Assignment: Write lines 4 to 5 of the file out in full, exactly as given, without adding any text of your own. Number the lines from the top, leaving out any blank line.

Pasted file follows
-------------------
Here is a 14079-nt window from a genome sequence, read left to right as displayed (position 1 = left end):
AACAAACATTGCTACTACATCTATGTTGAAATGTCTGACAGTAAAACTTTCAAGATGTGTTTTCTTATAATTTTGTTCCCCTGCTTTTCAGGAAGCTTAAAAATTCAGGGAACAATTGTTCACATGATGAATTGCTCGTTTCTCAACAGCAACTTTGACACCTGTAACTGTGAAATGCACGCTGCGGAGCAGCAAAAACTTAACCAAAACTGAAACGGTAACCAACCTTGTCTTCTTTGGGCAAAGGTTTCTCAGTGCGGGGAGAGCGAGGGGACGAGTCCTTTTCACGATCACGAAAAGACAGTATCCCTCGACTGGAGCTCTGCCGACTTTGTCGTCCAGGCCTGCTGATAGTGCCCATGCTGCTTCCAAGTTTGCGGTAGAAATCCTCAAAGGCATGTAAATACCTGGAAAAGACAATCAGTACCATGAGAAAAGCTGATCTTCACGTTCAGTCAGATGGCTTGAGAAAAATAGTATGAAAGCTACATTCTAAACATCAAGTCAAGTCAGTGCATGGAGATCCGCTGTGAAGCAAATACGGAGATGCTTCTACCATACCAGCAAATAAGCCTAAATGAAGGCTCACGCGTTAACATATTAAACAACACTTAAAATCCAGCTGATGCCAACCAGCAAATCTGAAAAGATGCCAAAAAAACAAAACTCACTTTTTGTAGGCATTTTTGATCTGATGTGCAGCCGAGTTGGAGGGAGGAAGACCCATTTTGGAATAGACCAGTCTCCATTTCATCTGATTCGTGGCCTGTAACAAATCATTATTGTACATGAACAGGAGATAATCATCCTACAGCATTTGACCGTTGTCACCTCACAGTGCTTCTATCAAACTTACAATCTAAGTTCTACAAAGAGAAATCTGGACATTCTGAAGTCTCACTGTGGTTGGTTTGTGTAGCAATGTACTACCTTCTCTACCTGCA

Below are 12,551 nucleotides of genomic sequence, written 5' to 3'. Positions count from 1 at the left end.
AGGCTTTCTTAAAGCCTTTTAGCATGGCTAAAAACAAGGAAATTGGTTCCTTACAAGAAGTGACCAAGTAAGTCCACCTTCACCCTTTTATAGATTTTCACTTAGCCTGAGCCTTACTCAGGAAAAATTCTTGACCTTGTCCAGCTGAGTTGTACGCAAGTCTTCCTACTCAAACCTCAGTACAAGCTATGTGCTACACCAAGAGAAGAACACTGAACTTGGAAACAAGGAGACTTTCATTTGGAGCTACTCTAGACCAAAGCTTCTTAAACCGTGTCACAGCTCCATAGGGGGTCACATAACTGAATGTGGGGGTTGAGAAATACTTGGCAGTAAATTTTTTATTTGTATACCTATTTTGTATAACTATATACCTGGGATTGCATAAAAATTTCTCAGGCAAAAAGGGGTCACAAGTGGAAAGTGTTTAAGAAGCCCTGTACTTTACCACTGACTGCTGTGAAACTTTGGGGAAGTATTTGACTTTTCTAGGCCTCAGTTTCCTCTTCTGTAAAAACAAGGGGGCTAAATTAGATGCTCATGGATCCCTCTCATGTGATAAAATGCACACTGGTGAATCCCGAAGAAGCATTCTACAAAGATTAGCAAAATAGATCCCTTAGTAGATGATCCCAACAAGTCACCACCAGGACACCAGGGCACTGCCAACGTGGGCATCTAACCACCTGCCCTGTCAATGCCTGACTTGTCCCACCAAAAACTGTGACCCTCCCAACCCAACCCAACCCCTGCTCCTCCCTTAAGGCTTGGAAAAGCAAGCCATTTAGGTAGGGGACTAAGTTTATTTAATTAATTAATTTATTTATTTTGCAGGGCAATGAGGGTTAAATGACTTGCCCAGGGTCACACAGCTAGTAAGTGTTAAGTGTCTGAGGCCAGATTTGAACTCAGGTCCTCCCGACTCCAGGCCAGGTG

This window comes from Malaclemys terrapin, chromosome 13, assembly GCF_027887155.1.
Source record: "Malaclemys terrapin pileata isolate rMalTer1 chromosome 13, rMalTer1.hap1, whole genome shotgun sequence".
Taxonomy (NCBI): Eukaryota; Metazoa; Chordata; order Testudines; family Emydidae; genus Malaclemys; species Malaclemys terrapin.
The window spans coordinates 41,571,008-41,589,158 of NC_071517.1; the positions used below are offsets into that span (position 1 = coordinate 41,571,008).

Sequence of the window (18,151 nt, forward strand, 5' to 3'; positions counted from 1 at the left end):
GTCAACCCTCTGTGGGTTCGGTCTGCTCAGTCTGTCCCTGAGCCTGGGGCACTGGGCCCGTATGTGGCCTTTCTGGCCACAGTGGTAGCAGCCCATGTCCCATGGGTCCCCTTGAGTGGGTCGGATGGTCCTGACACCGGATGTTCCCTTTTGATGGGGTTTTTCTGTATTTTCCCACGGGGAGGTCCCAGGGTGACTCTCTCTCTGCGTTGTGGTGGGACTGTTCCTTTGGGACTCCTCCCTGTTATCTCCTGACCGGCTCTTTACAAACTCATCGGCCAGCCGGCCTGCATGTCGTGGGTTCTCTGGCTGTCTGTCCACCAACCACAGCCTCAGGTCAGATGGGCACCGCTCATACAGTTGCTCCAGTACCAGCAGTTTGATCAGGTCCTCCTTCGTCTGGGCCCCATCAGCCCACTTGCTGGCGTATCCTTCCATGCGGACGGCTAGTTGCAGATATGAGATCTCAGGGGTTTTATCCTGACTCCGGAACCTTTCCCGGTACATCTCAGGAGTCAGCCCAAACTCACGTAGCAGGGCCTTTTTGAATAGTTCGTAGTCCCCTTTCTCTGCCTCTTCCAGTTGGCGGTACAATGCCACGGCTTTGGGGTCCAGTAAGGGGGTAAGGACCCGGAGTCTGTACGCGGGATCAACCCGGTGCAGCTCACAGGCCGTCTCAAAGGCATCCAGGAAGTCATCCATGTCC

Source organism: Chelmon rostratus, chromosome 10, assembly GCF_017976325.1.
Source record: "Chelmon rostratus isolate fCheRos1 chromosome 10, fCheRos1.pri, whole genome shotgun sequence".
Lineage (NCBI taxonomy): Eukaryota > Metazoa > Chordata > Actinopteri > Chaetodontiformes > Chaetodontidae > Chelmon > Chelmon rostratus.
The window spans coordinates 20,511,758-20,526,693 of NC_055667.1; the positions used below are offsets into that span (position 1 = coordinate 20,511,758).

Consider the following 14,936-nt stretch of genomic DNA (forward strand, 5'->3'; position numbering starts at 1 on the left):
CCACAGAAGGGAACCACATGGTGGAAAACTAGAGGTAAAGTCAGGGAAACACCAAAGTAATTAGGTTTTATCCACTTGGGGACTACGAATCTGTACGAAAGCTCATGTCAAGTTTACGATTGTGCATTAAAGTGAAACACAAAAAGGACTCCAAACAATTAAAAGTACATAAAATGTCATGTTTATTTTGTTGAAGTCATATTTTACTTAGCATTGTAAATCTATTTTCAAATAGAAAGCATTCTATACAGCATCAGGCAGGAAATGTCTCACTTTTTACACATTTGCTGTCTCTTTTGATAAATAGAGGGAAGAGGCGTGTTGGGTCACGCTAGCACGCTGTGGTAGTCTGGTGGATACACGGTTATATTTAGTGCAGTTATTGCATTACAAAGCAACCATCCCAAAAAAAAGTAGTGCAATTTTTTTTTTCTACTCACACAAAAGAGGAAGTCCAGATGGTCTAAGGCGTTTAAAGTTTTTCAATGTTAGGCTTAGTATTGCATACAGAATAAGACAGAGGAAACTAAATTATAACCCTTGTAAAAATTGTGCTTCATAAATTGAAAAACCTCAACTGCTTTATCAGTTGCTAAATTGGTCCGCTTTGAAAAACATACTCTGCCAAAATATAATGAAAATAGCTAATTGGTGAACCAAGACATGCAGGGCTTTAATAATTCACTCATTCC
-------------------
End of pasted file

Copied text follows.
AGGCTTTCTTAAAGCCTTTTAGCATGGCTAAAAACAAGGAAATTGGTTCCTTACAAGAAGTGACCAAGTAAGTCCACCTTCACCCTTTTATAGATTTTCACTTAGCCTGAGCCTTACTCAGGAAAAATTCTTGACCTTGTCCAGCTGAGTTGTACGCAAGTCTTCCTACTCAAACCTCAGTACAAGCTATGTGCTACACCAAGAGAAGAACACTGAACTTGGAAACAAGGAGACTTTCATTTGGAGCTACTCTAGACCAAAGCTTCTTAAACCGTGTCACAGCTCCATAGGGGGTCACATAACTGAATGTGGGGGTTGAGAAATACTTGGCAGTAAATTTTTTATTTGTATACCTATTTTGTATAACTATATACCTGGGATTGCATAAAAATTTCTCAGGCAAAAAGGGGTCACAAGTGGAAAGTGTTTAAGAAGCCCTGTACTTTACCACTGACTGCTGTGAAACTTTGGGGAAGTATTTGACTTTTCTAGGCCTCAGTTTCCTCTTCTGTAAAAACAAGGGGGCTAAATTAGATGCTCATGGATCCCTCTCATGTGATAAAATGCACACTGGTGAATCCCGAAGAAGCATTCTACAAAGATTAGCAAAATAGATCCCTTAGTAGATGATCCCAACAAGTCACCACCAGGACACCAGGGCACTGCCAACGTGGGCATCTAACCACCTGCCCTGTCAATGCCTGACTTGTCCCACCAAAAACTGTGACCCTCCCAACCCAACCCAACCCCTGCTCCTCCCTTAAGGCTTGGAAAAGCAAGCCATTTAGGTAGGGGACTAAGTTTATTTAATTAATTAATTTATTTATTTTGCAGGGCAATGAGGGTTAAATGACTTGCCCAGGGTCACACAGCTAGTAAGTGTTAAGTGTCTGAGGCCAGATTTGAACTCAGGTCCTCCCGACTCCAGGCCAGGTG

This window comes from Malaclemys terrapin, chromosome 13, assembly GCF_027887155.1.